We played two quality international games against Peru and Uruguay in the last few days and the results were disappointing but not really surprising.
Let’s talk about the Peru game first.
We played Peru back in 2006 and drew 1-1. They were excellent on a technical level but we were sharper than them. We should’ve won that game easily. We also played them in 2013 and we were soundly beaten 3-0.
Fast forward to 2016 and we encountered a Peru team that was very sharp and the technical level of their players was very good. They dominated possession and were ruthless in the way they punished our errors to win 4-0.
The first goal from Christian Cueva came after a complete lack of concentration. It started from a throw in that caught us by surprise. As a result, we panicked and there was a hasty clearance. Peru played a decent cross in and the bounce from the header deceived our goalkeeper, Marvin Phillip.
Should he have saved it? Maybe he should but that would be nitpicking. Peru were able to carve out that chance far too easily.
We needed to be focused and not be caught out by a quick throw in.
The second goal also followed a sustained period of possession from Peru and a wonderful piece of skill from their striker, Luiz Da Silva. Preventable? Yes it was, as we could have been sharper with our closing down in the build up to that goal.
Peru carved us open for the third goal with an intricate pass inside our full back, Daneil Cyrus. Their player, Edison Flores, made a very intelligent run, struck it well and it went through Marvin’s legs.
It is save-able, of course, but shots struck firmly at the legs are tricky.
The fourth goal, which came from a Cristian Benavente penalty kick, was more or less a formality and again we were sliced open. The centre back, Radanfah Abu Bakr, was caught out by a high quality pass and was forced into a desperate lunge on Benavente that conceded the penalty.
We need to recognise danger quicker and slam the door shut.
In the Uruguay game, I was very impressed with the sharpness of the boy Jomal Williams for the first goal.
He anticipated the flick on from Shahdon Winchester really well and showed maturity and composure to pass the ball into the net. It was a really good play by him.
Uruguay were also technically gifted and of course they’re way ahead of us but we continue to show naivety.
Our defending against set pieces needs to improve. It appears as though the manager employs zonal marking at set pieces.
It is a tactic I always strongly opposed and I always respected World Cup 2006 coach Leo Beenhakker for allowing me to take control of those situations.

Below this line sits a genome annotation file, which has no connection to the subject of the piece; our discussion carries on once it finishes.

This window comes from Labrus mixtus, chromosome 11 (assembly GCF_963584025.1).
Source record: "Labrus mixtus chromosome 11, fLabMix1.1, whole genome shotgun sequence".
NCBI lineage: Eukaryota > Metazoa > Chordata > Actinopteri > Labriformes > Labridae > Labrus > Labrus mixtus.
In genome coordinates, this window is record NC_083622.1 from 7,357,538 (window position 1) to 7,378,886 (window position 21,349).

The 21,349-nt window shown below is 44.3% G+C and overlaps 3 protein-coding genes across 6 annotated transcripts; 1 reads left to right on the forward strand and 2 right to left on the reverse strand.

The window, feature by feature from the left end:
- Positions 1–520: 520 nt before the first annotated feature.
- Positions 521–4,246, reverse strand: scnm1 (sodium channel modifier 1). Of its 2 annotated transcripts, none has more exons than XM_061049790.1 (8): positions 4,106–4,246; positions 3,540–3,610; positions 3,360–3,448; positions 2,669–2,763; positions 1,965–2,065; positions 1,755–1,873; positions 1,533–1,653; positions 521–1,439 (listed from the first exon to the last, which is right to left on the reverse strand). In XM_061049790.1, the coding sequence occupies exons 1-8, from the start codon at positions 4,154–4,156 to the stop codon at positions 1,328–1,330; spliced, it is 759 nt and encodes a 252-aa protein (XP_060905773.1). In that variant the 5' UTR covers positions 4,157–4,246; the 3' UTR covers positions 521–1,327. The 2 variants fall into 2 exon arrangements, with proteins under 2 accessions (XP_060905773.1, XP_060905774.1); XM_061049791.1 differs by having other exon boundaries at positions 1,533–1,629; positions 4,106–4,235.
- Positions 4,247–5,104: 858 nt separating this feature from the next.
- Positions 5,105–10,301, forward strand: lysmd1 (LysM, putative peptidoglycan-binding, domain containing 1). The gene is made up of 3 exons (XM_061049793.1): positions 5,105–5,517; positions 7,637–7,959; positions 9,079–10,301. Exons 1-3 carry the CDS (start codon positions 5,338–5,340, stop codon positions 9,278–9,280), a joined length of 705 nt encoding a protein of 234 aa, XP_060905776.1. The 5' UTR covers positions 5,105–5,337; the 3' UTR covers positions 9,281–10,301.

I demanded that players man-mark at set pieces. Man-marking creates competitiveness and responsibility. It’s you against me and you’re not going to score!
However, there are some coaches who firmly believe in the zonal marking philosophy. The problem with zonal marking, for me, is that the opponents are able to get a run in to build momentum so their jump is usually higher. To be successful with zonal marking, you need players to be concentrating to their maximum.
The second goal, scored by Uruguay’s Edinson Cavani, was from a set piece and we did not deal with it. We need to defend that front post better.
The player stationed there must be concentrating fully and facing side on. If the ball beats him, sometimes the goalkeeper can deal with it. I’m sure Marvin would agree that maybe he could do better but it was a good delivery.
Without question that goal was preventable.
The third goal, which was scored by Matias Vecino, was as a direct result of us being worn down by not having enough possession as well as a defensive shape that was not good enough. Vecino then scored following a cross and tap in from four yards.
Again the defending was poor and it’s always unforgivable for a player to be able to score a tap in when you are back as a team and more or less “set” defensively.
Coach Stephen Hart will be disappointed with the concentration levels of some of his players. We played against quality opposition but we made schoolboy errors and were punished.
Some players also appeared nervous so maybe this impacted on their performance. We are a counter-attacking team, so we must show more organisation and be tactically better. The head coach would recognise this, I’m sure, as he is experienced enough.
We play China next: A country that’s determined to become a footballing superpower.
Their President has made that ambition into a national project and I’m sure we would hear good things about China’s football in years to come.
Can we beat them? Like us, they’ve only been to one World Cup, so it should be an interesting game.
Their professional league is obviously superior to ours, so their players are exposed to a higher standard of football. I expect China to be very fit and to play with speed.
It will be a tough assignment. It’s also a friendly so the coach may be tempted to experiment a bit. I do think that we must focus on getting results as winning and losing are habits. We don’t want a losing habit.
The coaching staff must get the boys to be more concentrated. What we don’t have technique-wise can be made up by having good concentration levels.
We cannot allow teams easy chances against us. Goal scoring is a difficult art form so the less we have to score to engineer a result the better.
On the plus side, our next Russia 2018 World Cup opponent, Guatemala, just conceded seven from Armenia in a 7-1 loss, so their confidence will not be high after that. We can’t take anything for granted though.